It’s been a hell of a week. Started off with a visit to Parisi Speed School in Fair Lawn NJ for a Perform Better one day seminar. While I was there I was able to watch Martin Rooney fire everyone up with his, what I’m pretty sure is always the truth, incredibly thought provoking presentation. Watched Mike Boyle drop a few F-bombs and call 90% of trainers idiots. And was exposed to Gray Cook and Todd Durkin for the first time. Both made stellar impressions. Since I was too enamored with the presentations to do anything but stare and occasionally take notes here is a picture I stole of Rob King’s site, who was also in attendance (obviously), and I had’t seen since our intense workout in San Diego a few months back.
Anywho…on the sweetness.
Since late summer I’ve been re-training myself to get back into 400m condition. In high school I was able to just go out there and punish myself to a fairly respectable time. Now that I’m older and more washed up I need to take a smarter approach to it. Speedendurance.com is an incredible resource for everything 400m (if you’re into that event) but is also useful for anyone who just wants to run farther faster. I pulled this article about ground contact out of the archives because it’s something that damn near everyone fucks up when sprinting or teaching people how to sprint.
And for something that more of the masses will enjoy and/or be interested it here is a video that Tony Gentlicore put up about proper deadlift set up. Again something that most people, including myself, mess up on. If you take one thing about from this video I’m willing to bet you’ll see your poundage go up real quick.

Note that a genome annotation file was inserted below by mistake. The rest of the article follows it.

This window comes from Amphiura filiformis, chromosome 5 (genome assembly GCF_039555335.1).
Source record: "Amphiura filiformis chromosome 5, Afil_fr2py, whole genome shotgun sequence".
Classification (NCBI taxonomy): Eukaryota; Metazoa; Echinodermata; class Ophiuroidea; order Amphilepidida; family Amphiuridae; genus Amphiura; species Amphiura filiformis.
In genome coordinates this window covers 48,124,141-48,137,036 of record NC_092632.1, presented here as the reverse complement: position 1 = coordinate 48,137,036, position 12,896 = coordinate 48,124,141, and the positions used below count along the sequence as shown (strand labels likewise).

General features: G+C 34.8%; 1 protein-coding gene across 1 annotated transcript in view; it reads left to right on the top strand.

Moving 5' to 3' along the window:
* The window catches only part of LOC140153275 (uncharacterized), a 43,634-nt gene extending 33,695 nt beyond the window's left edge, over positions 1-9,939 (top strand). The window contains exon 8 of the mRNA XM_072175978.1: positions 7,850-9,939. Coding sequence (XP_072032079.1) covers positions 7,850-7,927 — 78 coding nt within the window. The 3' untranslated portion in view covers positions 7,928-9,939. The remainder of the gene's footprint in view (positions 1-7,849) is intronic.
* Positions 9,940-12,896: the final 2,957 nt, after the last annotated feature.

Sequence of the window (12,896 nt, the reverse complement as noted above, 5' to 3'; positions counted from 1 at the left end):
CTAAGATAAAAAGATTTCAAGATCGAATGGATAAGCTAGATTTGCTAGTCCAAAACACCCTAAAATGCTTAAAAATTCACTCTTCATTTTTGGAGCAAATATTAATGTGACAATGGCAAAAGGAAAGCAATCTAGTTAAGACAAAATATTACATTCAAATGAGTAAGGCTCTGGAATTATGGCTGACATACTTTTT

Other Random Stuff
More often than not it’s assumed that to be good at something you need to break it down in to little chunks and know everything you can about each little element. Well…not exactly. The breaking it down into chunks part works. However, somethings you don’t know why they are what they are until you just know. Confusing…I know. That’s why I’m linking to Craig Weller’s post about Yes/No learning. Somethings you can’t or won’t learn until you’ve gotten enough “no” response to understand what might be a “yes”. Riding a bike is an easy example…falling down = no, staying up = yes. The more “yes” response you get means the more proficient you are.
Lastly, you’re self-handicapping in most things you do. “I didn’t care about that class anyway” or “I knew I wouldn’t be able to make the team” are jus a few examples of how you can offer up excuses and justify not trying very hard in the first place. Check out this article for a few more details. Moral of the story: try hard and take the hit to your self-esteem when you fail knowing that failing means you’re progressing. Seriously, failing isn’t the end of the world.
Song of the Week (Blast From the Past Edition…)
Korn – Got the Life